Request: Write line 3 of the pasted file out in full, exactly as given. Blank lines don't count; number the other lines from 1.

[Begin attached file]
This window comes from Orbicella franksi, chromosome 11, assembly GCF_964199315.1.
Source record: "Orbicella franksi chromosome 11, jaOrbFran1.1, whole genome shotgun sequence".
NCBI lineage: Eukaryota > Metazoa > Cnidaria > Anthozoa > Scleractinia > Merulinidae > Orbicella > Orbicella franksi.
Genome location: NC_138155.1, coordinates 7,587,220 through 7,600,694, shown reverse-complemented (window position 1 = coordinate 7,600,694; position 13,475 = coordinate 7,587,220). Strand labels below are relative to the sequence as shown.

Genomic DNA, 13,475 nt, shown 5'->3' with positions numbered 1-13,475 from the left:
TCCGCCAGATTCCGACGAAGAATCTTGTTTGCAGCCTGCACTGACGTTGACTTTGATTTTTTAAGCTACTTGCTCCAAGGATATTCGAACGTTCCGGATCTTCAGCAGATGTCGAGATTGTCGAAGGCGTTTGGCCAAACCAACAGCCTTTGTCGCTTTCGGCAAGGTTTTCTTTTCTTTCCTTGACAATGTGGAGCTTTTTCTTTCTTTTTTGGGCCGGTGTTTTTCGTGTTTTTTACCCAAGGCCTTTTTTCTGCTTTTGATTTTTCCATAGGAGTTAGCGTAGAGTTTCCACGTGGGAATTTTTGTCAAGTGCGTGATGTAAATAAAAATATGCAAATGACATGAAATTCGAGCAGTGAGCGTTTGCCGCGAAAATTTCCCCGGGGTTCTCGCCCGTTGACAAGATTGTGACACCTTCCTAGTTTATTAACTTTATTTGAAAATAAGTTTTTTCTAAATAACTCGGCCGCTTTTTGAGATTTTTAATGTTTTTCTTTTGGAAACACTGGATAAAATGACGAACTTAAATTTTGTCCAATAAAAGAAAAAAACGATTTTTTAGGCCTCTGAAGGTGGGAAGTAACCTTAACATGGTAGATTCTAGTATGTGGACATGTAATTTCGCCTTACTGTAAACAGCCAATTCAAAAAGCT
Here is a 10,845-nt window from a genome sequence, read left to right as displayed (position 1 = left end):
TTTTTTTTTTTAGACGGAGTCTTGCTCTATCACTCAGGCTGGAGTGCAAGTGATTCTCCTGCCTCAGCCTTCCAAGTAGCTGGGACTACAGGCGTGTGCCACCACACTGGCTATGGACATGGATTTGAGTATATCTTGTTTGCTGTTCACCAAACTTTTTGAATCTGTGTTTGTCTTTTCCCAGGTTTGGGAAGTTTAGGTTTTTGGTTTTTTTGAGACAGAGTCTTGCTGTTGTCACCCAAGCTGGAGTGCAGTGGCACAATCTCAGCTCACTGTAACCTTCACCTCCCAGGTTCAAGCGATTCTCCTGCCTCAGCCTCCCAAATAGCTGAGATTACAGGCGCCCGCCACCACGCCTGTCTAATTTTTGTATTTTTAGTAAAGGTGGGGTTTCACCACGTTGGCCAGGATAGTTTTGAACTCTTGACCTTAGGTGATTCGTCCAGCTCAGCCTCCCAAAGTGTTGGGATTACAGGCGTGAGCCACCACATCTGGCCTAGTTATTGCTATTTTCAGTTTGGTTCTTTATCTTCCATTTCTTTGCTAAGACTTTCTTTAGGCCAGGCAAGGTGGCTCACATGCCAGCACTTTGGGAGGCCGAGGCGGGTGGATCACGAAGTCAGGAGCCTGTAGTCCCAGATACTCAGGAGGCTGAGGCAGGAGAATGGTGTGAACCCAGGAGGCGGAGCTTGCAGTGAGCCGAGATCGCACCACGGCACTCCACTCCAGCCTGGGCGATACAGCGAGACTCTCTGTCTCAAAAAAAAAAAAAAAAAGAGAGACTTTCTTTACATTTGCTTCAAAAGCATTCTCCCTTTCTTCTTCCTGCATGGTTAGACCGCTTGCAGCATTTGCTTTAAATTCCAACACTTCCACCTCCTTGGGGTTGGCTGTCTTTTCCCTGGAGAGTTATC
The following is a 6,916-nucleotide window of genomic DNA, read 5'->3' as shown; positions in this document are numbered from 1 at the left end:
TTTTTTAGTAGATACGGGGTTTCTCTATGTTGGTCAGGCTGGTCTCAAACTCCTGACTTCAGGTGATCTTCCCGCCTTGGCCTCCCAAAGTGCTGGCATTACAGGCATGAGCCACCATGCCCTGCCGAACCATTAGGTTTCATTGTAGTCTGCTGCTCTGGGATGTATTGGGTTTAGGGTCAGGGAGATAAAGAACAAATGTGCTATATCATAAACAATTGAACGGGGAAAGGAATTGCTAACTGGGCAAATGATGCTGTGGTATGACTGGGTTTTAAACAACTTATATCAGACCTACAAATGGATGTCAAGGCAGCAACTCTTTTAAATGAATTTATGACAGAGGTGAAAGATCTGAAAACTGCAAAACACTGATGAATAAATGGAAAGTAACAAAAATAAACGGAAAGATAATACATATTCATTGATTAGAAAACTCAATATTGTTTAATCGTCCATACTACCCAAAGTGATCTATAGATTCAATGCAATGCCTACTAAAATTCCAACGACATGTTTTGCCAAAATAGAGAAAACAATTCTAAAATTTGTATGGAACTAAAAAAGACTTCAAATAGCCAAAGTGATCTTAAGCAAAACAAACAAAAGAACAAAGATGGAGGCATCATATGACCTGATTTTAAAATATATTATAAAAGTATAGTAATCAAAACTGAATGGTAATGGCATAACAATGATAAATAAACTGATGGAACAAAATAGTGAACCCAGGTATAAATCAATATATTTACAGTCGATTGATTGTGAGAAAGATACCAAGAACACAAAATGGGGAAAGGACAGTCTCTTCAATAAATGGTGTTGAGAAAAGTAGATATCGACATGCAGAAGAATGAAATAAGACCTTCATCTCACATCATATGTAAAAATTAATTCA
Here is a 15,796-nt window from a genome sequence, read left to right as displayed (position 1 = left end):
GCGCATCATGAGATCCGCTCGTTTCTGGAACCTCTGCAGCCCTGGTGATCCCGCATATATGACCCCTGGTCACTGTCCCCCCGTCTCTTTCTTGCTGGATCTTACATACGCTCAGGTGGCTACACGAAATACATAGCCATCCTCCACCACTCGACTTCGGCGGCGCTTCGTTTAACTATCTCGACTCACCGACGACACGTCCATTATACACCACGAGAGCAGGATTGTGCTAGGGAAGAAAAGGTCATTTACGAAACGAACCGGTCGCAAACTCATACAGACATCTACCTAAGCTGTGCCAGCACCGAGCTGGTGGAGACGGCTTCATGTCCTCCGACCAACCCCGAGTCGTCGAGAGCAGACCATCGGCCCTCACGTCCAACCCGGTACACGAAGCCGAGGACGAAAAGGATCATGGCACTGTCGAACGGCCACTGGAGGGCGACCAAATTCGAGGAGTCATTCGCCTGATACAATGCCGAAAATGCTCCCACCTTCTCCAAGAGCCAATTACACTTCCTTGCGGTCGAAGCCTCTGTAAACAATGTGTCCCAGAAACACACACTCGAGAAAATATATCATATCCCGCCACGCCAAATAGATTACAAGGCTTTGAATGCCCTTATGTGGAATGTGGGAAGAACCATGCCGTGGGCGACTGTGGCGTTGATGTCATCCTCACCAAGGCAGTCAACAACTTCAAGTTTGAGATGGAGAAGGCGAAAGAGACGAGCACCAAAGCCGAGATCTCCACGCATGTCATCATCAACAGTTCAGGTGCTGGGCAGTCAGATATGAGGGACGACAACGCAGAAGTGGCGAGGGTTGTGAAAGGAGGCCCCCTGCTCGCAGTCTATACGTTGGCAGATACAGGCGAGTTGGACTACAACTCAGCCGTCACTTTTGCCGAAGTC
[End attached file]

NCBI lineage: Eukaryota > Metazoa > Cnidaria > Anthozoa > Scleractinia > Merulinidae > Orbicella > Orbicella franksi.